Why Is Network Bandwidth Monitoring Important?
Finding the Right Bandwidth Monitoring Tool
What Is Network Bandwidth Monitoring?
To understand network bandwidth monitoring, it’s important to take a few steps back and paint the full picture of bandwidth usage in general. Bandwidth refers to a network’s capacity to transfer data between devices or the internet within a given span of time. Higher bandwidth allows data to be transferred at a faster rate and for more devices to connect at once.
I like to refer to networks as highways and bandwidth as the lanes. The more lanes you have on a highway, the more easily traffic can move. The same thing is true of a network. If too many users are watching videos or downloading files—any type of high-data activity—your network speed will lag. This is why you may often notice a slower connection in public places full of users, with their laptops open and tablets in hand, all trying to use the internet at once.
Bandwidth capacity is typically determined by the connection type. Digital subscriber line (DSL) internet relies on telephone lines and has limited capabilities. Cable internet is faster, but fiber-optic speeds trump them all. The exact amount and type of bandwidth your company needs depend on the size of the business, but it’s safe to assume any operation brimming with laptops, phones, tablets, and other devices should be equipped with substantial bandwidth capacity if they want to provide a fast and efficient experience for all end users.
Why Is Network Bandwidth Monitoring Important?
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Typically, it takes a network interruption to alert IT technicians to a problem. At that point, they are forced to be reactive rather than proactive. But if you always have your finger on the pulse of the network, you have a distinct advantage—you can spot and address issues more quickly because you know where to look.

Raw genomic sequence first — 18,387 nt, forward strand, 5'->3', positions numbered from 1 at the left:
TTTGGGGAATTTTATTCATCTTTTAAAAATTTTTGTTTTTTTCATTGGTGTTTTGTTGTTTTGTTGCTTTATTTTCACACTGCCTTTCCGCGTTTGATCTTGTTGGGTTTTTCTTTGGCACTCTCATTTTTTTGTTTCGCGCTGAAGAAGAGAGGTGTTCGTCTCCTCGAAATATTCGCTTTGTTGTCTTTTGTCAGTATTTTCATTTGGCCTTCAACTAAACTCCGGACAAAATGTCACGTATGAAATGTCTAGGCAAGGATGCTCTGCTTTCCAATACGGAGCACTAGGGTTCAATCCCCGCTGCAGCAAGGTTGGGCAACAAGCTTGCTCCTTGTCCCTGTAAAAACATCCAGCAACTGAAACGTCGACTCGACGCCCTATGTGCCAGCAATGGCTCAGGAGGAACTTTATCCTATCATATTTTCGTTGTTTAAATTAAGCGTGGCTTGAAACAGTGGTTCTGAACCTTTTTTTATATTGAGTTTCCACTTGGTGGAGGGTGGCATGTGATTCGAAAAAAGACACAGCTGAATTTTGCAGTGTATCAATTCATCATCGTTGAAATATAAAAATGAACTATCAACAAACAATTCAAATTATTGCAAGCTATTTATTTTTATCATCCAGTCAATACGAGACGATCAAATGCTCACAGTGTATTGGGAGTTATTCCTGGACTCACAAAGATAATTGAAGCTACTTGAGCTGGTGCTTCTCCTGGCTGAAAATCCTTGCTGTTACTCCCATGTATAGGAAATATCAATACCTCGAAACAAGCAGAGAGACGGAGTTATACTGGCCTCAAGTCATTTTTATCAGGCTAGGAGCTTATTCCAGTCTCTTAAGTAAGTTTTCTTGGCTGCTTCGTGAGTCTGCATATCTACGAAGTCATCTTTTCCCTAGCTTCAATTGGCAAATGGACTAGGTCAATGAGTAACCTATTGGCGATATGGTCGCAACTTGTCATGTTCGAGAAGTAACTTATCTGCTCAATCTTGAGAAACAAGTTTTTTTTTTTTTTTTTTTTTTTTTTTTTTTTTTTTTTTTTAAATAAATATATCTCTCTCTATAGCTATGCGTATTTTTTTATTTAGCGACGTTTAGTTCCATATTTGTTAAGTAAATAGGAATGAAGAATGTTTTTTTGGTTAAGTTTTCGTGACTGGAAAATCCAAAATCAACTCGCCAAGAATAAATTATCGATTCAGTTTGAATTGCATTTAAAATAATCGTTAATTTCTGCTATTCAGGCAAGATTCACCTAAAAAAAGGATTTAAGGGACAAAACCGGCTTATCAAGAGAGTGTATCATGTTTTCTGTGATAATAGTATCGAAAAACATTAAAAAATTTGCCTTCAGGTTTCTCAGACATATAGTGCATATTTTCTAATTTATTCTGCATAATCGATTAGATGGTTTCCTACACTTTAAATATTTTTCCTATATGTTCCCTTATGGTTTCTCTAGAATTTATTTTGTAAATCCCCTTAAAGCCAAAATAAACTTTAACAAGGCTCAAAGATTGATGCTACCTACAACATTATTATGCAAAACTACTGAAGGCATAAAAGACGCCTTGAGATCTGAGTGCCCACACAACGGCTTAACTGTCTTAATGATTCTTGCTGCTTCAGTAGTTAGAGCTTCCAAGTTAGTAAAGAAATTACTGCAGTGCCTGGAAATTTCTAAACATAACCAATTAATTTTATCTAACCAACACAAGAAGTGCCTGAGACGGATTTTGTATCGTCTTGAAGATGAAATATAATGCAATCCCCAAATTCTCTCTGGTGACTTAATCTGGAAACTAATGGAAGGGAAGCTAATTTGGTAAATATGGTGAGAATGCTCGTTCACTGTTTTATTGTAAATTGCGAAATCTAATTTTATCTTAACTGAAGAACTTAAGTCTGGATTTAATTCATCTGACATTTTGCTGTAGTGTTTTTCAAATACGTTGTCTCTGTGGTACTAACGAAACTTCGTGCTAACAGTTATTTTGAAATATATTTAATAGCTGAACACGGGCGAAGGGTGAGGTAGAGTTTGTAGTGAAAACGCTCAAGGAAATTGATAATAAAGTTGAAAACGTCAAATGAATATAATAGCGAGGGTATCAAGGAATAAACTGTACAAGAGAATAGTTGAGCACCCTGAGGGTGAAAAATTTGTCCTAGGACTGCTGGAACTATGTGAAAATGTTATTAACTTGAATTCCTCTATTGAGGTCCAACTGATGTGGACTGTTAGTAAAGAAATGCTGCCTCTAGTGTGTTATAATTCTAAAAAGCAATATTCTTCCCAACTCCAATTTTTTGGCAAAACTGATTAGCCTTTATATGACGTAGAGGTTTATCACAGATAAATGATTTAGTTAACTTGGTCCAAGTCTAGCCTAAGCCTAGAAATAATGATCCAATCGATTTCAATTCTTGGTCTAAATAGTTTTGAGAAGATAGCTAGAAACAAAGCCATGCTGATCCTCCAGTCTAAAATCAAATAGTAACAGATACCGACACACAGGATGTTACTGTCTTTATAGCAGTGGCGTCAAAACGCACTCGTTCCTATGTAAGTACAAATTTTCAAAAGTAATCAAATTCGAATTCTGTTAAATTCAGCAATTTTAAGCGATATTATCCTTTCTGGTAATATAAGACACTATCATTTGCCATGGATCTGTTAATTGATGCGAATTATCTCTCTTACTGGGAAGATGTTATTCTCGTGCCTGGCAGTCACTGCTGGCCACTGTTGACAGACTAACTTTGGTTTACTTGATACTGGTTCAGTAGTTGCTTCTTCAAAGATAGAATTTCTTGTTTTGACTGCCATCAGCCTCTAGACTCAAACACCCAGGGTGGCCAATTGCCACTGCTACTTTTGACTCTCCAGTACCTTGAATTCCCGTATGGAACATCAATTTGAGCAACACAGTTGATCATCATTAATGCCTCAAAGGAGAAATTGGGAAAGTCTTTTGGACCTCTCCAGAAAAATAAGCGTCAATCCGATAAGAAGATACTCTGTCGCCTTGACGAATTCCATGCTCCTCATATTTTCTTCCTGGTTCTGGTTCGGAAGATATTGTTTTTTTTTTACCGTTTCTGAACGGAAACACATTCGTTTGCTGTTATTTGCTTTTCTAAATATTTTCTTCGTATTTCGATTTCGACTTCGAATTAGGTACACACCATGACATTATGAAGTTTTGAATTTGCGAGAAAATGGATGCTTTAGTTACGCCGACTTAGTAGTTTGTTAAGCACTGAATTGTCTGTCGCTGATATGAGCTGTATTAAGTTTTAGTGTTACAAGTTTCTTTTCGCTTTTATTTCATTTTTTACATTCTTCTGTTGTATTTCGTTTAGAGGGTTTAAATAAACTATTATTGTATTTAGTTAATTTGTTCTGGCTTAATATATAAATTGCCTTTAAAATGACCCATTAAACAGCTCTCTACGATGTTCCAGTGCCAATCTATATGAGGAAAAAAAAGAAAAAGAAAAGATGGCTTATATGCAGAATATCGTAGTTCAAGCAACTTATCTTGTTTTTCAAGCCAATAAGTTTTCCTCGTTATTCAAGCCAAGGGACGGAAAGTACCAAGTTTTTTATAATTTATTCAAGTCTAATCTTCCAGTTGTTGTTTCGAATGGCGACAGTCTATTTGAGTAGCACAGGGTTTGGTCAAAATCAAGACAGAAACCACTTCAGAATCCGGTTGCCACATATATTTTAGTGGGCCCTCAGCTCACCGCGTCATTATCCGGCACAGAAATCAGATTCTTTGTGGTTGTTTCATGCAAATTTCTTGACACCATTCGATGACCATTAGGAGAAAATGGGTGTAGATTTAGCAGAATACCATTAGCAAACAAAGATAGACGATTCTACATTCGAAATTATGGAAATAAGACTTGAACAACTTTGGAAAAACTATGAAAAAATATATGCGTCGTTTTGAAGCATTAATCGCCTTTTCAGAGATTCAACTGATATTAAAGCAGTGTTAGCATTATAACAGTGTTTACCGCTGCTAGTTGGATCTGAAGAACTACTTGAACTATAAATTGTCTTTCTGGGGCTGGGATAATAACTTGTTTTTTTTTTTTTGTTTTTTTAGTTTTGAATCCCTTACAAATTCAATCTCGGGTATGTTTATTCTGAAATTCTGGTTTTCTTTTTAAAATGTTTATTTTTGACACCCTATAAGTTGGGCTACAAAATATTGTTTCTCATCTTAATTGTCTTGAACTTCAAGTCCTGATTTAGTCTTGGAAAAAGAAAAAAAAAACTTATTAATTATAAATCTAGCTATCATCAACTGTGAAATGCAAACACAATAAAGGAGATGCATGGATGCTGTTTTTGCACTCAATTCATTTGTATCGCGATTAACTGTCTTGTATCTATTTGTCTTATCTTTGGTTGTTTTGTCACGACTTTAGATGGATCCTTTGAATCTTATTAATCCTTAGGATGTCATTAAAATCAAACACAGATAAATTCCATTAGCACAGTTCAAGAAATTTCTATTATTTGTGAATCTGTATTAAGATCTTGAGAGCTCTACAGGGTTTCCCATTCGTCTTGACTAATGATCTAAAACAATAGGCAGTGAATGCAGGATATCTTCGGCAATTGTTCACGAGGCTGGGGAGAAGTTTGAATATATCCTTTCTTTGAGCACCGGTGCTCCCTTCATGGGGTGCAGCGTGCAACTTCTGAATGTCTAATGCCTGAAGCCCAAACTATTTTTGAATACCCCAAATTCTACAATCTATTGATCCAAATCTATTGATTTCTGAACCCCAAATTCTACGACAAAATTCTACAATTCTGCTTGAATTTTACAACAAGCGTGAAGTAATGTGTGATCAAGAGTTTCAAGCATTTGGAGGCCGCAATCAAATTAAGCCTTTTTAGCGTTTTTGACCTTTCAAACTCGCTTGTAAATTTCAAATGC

This is where network bandwidth monitoring comes into play. With the right network bandwidth monitoring tool, you can:
- Identify bandwidth needs. While servers can be reconfigured if needed, it’s best to calculate your company’s bandwidth requirements at the start to avoid major overhauls down the line. This means determining the bandwidth needs of your enterprise’s local area network (LAN) or wide area network (WAN). A network usage monitor will allow you to monitor WAN bandwidth and LAN bandwidth, glean a comprehensive understanding of the bandwidth capacity your network requires, and better evaluate when it may be time to upgrade your bandwidth—for example, if your company converts to laptops from PCs or adds a new division of employees. When you’re monitoring network performance on an ongoing basis, you’re better prepared to spot trends indicating a need for greater bandwidth far in advance. Put simply, planning for an upgrade should never take place as the result of a crisis.